What can a billionaire and the karate kid teach us about MANAGING STAFF

Business mostly isn't about the next big thing. It's about finding a formula that works and repeating it. Apple, Amazon, Google and Facebook are tremendously successful and get a disproportionate amount of media coverage, but companies like these are only a small fraction of the global economy. And even these companies are evolving from innovative to formulaic.

Most progress doesn’t come from new things but rather just getting better at existing things by repeating them over and over. Like a golfer practices his drive - that's what being a professional is about. This is also true of managing people. New management developments are rare - stick to simple, tried and tested principles. Practice them and get good at them. This is a key concept in the Manager Foundation management model. Managing by Objectives, 360 degree evaluations, 5 - 10 – 15 reports, flexible working - a lot of these are fads that derive from general management principles. The fads come and go but the principles stay the same. 

My personal story about the business rinse and repeat business success story comes from when I worked with one of the worlds top 100 richest people for six years. He wasn’t my boss but he was my boss’s boss.  He is a self-made billionaire and Forbes has listed him as number 63 in 2016. So clearly I was very keen to try to work out what his business secret was. He's a really smart guy - an actual nuclear physicist. But as smart and insightful as he is, his method of operation over the last 40 years has been extremely simple and consistent. And he just repeats it over and over. Using his simple formula he grew a modest family business into a $13.4B mountain of personal wealth.

Get the basics right and the rest will follow.

Got a big complicated staff problem? Just consistently apply the basics - build relationships, develop your staff, give feedback and that will solve more than 90% of the problems.

I can't show you how to fix your individual relationship problems - your situation is unique. And my goal is not to solve individual problems here; my goal is to show you the general principles.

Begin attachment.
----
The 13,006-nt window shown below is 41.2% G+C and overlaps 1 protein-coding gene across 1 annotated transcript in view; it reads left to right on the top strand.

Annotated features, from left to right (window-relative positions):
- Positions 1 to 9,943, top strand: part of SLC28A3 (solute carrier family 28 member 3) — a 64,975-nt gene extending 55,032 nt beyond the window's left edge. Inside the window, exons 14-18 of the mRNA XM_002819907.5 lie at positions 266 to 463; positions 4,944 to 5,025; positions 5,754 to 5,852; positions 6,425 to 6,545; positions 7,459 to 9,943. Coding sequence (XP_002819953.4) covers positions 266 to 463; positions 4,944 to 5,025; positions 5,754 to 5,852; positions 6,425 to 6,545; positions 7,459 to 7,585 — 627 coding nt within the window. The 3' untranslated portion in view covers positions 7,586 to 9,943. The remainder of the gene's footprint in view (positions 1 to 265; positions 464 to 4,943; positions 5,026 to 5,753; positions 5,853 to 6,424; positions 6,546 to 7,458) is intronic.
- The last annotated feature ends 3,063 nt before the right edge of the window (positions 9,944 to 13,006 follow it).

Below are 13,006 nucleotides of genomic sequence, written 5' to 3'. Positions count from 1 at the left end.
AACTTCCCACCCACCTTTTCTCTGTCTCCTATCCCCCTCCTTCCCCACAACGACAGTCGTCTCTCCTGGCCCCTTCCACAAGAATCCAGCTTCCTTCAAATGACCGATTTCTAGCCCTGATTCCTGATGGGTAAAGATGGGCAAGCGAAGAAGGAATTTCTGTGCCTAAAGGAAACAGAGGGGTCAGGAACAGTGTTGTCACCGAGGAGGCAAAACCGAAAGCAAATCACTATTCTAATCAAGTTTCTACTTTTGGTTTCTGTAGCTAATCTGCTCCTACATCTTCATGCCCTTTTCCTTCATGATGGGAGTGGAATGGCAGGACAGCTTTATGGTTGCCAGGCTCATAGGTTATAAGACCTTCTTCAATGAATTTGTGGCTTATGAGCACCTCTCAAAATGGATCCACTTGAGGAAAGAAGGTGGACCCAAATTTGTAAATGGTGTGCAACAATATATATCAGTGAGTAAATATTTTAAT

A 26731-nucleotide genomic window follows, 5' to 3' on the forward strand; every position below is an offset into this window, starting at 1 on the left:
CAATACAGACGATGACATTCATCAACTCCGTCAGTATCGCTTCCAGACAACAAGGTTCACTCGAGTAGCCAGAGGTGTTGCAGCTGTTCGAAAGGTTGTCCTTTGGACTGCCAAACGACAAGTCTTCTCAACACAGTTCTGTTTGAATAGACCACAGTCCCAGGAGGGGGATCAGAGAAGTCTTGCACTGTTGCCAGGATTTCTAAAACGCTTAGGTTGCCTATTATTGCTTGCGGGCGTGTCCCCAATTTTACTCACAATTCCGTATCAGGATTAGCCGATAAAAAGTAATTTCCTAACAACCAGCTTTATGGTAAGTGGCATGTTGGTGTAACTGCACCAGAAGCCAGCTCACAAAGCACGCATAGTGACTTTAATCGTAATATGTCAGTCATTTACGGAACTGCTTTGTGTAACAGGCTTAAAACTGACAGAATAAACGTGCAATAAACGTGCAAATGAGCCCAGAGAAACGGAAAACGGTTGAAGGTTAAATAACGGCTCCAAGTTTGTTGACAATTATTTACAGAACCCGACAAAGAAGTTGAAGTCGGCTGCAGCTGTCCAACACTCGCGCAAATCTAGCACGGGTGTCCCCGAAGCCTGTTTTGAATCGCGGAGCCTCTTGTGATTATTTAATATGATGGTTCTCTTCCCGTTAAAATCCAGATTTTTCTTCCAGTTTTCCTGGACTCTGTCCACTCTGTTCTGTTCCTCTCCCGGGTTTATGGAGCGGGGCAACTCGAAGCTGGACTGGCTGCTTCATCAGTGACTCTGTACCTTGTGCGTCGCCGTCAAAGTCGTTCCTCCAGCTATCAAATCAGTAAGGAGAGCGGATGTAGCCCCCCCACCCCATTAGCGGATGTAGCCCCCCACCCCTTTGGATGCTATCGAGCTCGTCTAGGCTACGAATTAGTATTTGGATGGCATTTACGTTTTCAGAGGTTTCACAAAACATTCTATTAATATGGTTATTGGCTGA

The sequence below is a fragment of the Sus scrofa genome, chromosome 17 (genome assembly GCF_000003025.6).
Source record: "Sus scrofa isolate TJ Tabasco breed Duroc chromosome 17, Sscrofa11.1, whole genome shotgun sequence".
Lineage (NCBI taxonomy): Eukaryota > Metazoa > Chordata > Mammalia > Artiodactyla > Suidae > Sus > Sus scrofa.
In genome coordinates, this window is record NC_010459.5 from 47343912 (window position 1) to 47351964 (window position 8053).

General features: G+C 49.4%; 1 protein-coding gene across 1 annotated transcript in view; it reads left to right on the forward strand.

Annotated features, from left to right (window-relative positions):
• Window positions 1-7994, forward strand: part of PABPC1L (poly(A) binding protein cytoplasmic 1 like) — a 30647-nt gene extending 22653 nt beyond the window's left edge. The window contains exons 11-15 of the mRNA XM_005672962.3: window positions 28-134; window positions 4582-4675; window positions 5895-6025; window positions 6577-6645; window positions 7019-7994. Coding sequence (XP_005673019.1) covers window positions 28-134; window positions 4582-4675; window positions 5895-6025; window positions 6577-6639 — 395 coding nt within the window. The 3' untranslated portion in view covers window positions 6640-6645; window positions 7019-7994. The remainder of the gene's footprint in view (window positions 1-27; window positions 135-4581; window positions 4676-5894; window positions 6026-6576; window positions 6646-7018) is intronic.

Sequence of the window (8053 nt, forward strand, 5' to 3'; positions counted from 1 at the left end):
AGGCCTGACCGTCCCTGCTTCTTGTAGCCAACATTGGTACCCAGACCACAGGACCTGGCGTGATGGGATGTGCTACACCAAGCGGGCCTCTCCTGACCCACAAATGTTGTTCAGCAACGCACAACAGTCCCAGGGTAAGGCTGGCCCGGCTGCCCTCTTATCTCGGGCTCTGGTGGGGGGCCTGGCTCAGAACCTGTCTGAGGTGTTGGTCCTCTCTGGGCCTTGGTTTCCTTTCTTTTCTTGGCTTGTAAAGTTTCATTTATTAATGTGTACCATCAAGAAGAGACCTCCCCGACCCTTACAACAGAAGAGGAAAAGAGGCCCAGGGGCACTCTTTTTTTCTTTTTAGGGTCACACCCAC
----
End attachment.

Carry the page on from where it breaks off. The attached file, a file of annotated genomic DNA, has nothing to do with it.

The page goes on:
Some of the things that I can show you include:

  • A formulaic method for you to build good relationships with your staff and to get to know and understand them;
  • A formulaic method for you to acknowledge your employees performance and to demonstrate to them that what they do is important in a quick, low stress and effective way;
  • A formulaic method for you to correct your employees actions in a quick, non-confrontational method that ensures future improvement and; 
  • A formulaic method to efficiently improve the skills and abilities of your staff.

None of these are fancy, customized solutions. They are extremely simple methods, based on elemental principles that will improve the performance of your staff. I’ve spent years researching, developing and testing the best of the best so that you don’t have to. And this is what I share with you at www.boss.camp - proven management techniques to make managing easy.

Happy Karate Kid.jpg

So what can the Karate Kid teach us about managing staff?

Yes a lot is about practicing and practicing until you get good but the real key is this: When you are learning a new skill, there are some simple constituent movements that form the basis of competence. Just like dancing is taught one basic step at a time. Your teacher doesn’t teach you how to dance, your teacher teaches you one step at a time. When you put all of the steps together, you are dancing. 

We are what we repeatedly do
— Aristotle

This is one of the secrets to the Manager Foundation learning model. Managing people is one most difficult things to do. By extension without a good learning method it can be an extremely difficult skill to learn. Reading a book or going to a class won’t make you a good manager. To become a good manager, you need to break the skill of managing staff into a bunch of small, simple constituent parts. And then you need a way to practice these parts in real world scenarios to become good at them. But because you put the techniques into practice almost immediately, you start to get the benefits almost immediately. It doesn’t matter if you’re not very comfortable or are only doing a few basic techniques to start out with. You will still get returns straight away.

Breaking a skill into its constituent parts and knowing what the right drills are that will develop the skill is the key to learning any skill. 


How to Solve Complicated Problems:

When you have a complicated problem, break it into its constituent parts. The parts are always simpler than the whole. This will allow you to find a simple solution. What are the top three business problems that you are facing? Can you break these down further? Please share your own experiences at breaking problems down in the comments below.



Do you have any comments, tips or questions about problem solving? Help the rest of us out by sharing in the comments below.

Boss Camp

Want your employees to produce awesome work but don’t want to be the jerk boss who shouts at their staff? Find out about ethical management in WWW.BOSS.CAMP. The program includes topics such as:

  • How to motivate employees,
  • What are bad employee motivators,
  • What you must do as a manager but isn't on your job description,
  • How leaders get power.